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It's smart to worry, but within reason

india Updated: Apr 14, 2012 23:19 IST
Sanchita Sharma
Sanchita Sharma
Hindustan Times
Highlight Story

What, me worry?" said Alfred E Neuman famously in the illustrated border of the first magazine version of Mad in July 1955 and made the phrase synonymous with unquestioning vapidity. Mad magazine got it right. The uncurious utterance has more to do with stupidity than most of us have been brought up to believe. Some amount of worry is a sign of intelligence and makes it easier for you to negotiate through life.

New research shows that worrying evolved along with intelligence as a beneficial trait that helped early humans plan ahead and avoid dangerous situations.

Scientists in the US have found that high intelligence and worry both correlate with similar brain activity measured by the depletion of the nutrient choline in the subcortical white matter of the brain, reported Frontiers in Evolutionary Neuroscience. Previous studies have shown that people with high IQ and those with low IQ tend to worry far more than people of moderate intelligence. While brainiacs tend to worry simply because they are smart enough to anticipate real and imagined pitfalls, those with sub-normal intelligence are more anxious because they are less successful in life.

Walking the tightrope between morphing into a hair-clenching worrywart and a stupidly oblivious Neuman is not easy. If you have a brain, you will worry. The challenge is to stop worry from dominating your thoughts and actions.

For worrying does unspeakable things to your immune system and increases risk of almost all infections and diseases. From headaches and colds to the more debilitating diabetes, heart attacks, depression and impotence, stress has been linked to almost everything that can mess up your life.

Relationships, jobs, illness, political apathy… everything can cause worry, which then spills over to everything you do. And the stress stops you from turning off, particularly when you have little control over the situation. A 2010 survey of people working with multinationals, call-centres and the public sector in Delhi found 9% professionals highly stressed and 52% moderately stressed, with only 39% reporting mild stress. None, however, identified work they did as the stressor, but blamed their problems on people.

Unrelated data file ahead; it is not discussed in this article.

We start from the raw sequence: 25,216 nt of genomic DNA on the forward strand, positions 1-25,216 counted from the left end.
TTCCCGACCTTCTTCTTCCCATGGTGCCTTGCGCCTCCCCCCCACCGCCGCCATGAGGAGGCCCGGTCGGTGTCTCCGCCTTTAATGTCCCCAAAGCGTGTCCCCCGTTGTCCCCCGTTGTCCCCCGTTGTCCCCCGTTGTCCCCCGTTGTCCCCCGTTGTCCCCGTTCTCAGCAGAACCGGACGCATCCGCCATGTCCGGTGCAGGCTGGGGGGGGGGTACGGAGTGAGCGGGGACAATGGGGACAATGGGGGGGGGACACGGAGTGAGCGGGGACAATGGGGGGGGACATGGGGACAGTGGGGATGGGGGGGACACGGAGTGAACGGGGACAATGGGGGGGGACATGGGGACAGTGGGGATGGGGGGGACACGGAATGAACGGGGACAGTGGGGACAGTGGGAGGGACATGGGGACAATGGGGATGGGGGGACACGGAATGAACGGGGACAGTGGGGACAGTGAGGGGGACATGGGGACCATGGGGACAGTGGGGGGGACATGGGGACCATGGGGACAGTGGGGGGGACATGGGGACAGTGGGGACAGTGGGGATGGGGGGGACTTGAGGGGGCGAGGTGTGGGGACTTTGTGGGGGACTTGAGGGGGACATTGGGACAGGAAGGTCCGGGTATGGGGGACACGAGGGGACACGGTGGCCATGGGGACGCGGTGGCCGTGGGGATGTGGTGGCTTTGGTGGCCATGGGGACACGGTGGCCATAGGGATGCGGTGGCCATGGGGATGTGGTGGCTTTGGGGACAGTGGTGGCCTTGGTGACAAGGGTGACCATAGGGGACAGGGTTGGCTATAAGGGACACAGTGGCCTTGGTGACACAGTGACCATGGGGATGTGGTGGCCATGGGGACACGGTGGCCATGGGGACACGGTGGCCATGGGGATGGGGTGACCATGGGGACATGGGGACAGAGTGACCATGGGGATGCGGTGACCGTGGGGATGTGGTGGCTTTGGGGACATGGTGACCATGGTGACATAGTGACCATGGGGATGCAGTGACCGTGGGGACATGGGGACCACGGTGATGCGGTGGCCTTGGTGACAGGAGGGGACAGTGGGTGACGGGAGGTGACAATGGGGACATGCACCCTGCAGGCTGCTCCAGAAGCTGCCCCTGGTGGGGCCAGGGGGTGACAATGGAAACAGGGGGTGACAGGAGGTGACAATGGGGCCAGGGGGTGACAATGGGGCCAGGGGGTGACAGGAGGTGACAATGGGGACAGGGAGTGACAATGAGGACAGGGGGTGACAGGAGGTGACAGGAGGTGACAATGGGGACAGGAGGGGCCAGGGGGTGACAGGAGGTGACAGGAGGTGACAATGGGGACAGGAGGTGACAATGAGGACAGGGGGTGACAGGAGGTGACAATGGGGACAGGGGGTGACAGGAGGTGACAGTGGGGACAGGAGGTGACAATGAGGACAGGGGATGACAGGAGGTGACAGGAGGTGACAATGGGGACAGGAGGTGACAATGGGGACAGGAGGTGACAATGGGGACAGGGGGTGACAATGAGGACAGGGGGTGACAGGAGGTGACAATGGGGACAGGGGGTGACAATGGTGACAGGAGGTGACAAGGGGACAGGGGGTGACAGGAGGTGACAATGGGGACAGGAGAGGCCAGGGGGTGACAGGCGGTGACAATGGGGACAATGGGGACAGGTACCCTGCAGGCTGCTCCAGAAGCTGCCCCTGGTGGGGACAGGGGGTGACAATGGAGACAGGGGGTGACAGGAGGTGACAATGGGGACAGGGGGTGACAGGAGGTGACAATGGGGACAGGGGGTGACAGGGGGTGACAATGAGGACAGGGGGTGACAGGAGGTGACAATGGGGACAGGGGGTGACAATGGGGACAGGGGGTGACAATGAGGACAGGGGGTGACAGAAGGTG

An established way to air your brain is by using the relaxation response technique, developed by cardiologist Dr Herbert Benson at Harvard Medical School in the 1970s. To counter the stress response, he proposes achieving a state of profound rest through progressive muscle relaxation, meditation and yoga, all of which slows heartbeat and respiration, forcing the body's oxygen consumption to drop along with levels of blood lactate - lactic acid that appears in the blood when oxygen delivery to the tissues is not enough to support normal metabolism - that is linked to panic attacks.

Last year, a University of Chicago study showed that even a 10-minute meditation session improved the averages of people taking a high-stake math exam by freeing their brains of worry and helping then focus on the maths.

Contrary to perception, alcohol and smoking add to stress. Alcohol makes your mind feel relaxed but muddles your biological response: blood alcohol levels over 0.1% (one large whisky or one glass of wine) makes your stress hormones work overtime, making you feel tired and listless over time. Smoking does little more than to give you an excuse to physically remove yourself from a stressful situation by leaving the room, home or office. Over time, nicotine-dependence creates stressful craving adds to worry.

For those contemptuous of therapeutic meditation - I find it impossible to sit still at a stretch - a good way to unclutter the mind is to do things you like best: listen to music, surf the net, hang out with family and friends, watch your favourite sitcoms or sport. It works each time, unless your favourite player is playing worse than your one-legged geriatric neighbour.

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